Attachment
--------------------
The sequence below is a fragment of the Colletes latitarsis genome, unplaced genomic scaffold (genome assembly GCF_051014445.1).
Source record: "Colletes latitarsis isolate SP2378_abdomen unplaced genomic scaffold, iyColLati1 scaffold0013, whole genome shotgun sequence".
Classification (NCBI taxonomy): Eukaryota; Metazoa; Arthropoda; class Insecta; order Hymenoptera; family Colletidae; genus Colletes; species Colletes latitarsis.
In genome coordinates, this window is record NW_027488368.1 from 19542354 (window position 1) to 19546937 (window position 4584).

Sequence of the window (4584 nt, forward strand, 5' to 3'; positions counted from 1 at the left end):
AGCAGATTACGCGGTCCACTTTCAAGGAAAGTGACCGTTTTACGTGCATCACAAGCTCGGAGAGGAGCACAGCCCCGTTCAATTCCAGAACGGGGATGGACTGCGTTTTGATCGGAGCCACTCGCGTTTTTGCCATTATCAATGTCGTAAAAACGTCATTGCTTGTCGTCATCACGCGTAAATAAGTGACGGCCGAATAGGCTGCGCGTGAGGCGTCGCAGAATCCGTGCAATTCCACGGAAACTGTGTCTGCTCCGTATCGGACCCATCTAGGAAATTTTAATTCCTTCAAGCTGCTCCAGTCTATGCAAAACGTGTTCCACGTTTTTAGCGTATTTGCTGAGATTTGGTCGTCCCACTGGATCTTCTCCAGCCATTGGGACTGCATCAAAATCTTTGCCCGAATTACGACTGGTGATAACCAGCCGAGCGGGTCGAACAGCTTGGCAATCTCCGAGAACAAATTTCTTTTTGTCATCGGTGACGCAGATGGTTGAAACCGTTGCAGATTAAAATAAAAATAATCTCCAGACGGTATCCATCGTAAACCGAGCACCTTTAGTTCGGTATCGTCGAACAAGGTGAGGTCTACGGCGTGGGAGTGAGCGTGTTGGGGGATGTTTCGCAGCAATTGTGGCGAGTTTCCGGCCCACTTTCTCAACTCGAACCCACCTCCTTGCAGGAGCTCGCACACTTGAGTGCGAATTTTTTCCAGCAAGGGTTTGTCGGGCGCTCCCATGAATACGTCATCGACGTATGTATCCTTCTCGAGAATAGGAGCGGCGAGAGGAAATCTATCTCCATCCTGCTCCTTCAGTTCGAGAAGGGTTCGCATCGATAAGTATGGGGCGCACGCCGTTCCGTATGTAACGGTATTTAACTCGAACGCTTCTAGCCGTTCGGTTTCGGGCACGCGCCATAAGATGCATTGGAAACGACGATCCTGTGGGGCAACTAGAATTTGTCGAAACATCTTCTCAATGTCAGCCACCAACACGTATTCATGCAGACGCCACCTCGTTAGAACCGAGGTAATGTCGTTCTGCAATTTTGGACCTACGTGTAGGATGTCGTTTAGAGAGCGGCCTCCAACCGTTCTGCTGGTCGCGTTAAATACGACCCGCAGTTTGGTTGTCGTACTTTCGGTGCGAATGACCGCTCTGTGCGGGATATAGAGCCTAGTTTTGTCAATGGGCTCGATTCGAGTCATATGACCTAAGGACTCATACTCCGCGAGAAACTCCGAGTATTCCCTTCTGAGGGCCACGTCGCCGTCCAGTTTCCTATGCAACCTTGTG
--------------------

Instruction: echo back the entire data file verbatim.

The sequence below is a fragment of the Colletes latitarsis genome, unplaced genomic scaffold (genome assembly GCF_051014445.1).
Source record: "Colletes latitarsis isolate SP2378_abdomen unplaced genomic scaffold, iyColLati1 scaffold0013, whole genome shotgun sequence".
Classification (NCBI taxonomy): Eukaryota; Metazoa; Arthropoda; class Insecta; order Hymenoptera; family Colletidae; genus Colletes; species Colletes latitarsis.
In genome coordinates, this window is record NW_027488368.1 from 19542354 (window position 1) to 19546937 (window position 4584).

Sequence of the window (4584 nt, forward strand, 5' to 3'; positions counted from 1 at the left end):
AGCAGATTACGCGGTCCACTTTCAAGGAAAGTGACCGTTTTACGTGCATCACAAGCTCGGAGAGGAGCACAGCCCCGTTCAATTCCAGAACGGGGATGGACTGCGTTTTGATCGGAGCCACTCGCGTTTTTGCCATTATCAATGTCGTAAAAACGTCATTGCTTGTCGTCATCACGCGTAAATAAGTGACGGCCGAATAGGCTGCGCGTGAGGCGTCGCAGAATCCGTGCAATTCCACGGAAACTGTGTCTGCTCCGTATCGGACCCATCTAGGAAATTTTAATTCCTTCAAGCTGCTCCAGTCTATGCAAAACGTGTTCCACGTTTTTAGCGTATTTGCTGAGATTTGGTCGTCCCACTGGATCTTCTCCAGCCATTGGGACTGCATCAAAATCTTTGCCCGAATTACGACTGGTGATAACCAGCCGAGCGGGTCGAACAGCTTGGCAATCTCCGAGAACAAATTTCTTTTTGTCATCGGTGACGCAGATGGTTGAAACCGTTGCAGATTAAAATAAAAATAATCTCCAGACGGTATCCATCGTAAACCGAGCACCTTTAGTTCGGTATCGTCGAACAAGGTGAGGTCTACGGCGTGGGAGTGAGCGTGTTGGGGGATGTTTCGCAGCAATTGTGGCGAGTTTCCGGCCCACTTTCTCAACTCGAACCCACCTCCTTGCAGGAGCTCGCACACTTGAGTGCGAATTTTTTCCAGCAAGGGTTTGTCGGGCGCTCCCATGAATACGTCATCGACGTATGTATCCTTCTCGAGAATAGGAGCGGCGAGAGGAAATCTATCTCCATCCTGCTCCTTCAGTTCGAGAAGGGTTCGCATCGATAAGTATGGGGCGCACGCCGTTCCGTATGTAACGGTATTTAACTCGAACGCTTCTAGCCGTTCGGTTTCGGGCACGCGCCATAAGATGCATTGGAAACGACGATCCTGTGGGGCAACTAGAATTTGTCGAAACATCTTCTCAATGTCAGCCACCAACACGTATTCATGCAGACGCCACCTCGTTAGAACCGAGGTAATGTCGTTCTGCAATTTTGGACCTACGTGTAGGATGTCGTTTAGAGAGCGGCCTCCAACCGTTCTGCTGGTCGCGTTAAATACGACCCGCAGTTTGGTTGTCGTACTTTCGGTGCGAATGACCGCTCTGTGCGGGATATAGAGCCTAGTTTTGTCAATGGGCTCGATTCGAGTCATATGACCTAAGGACTCATACTCCGCGAGAAACTCCGAGTATTCCCTTCTGAGGGCCACGTCGCCGTCCAGTTTCCTATGCAACCTTGTG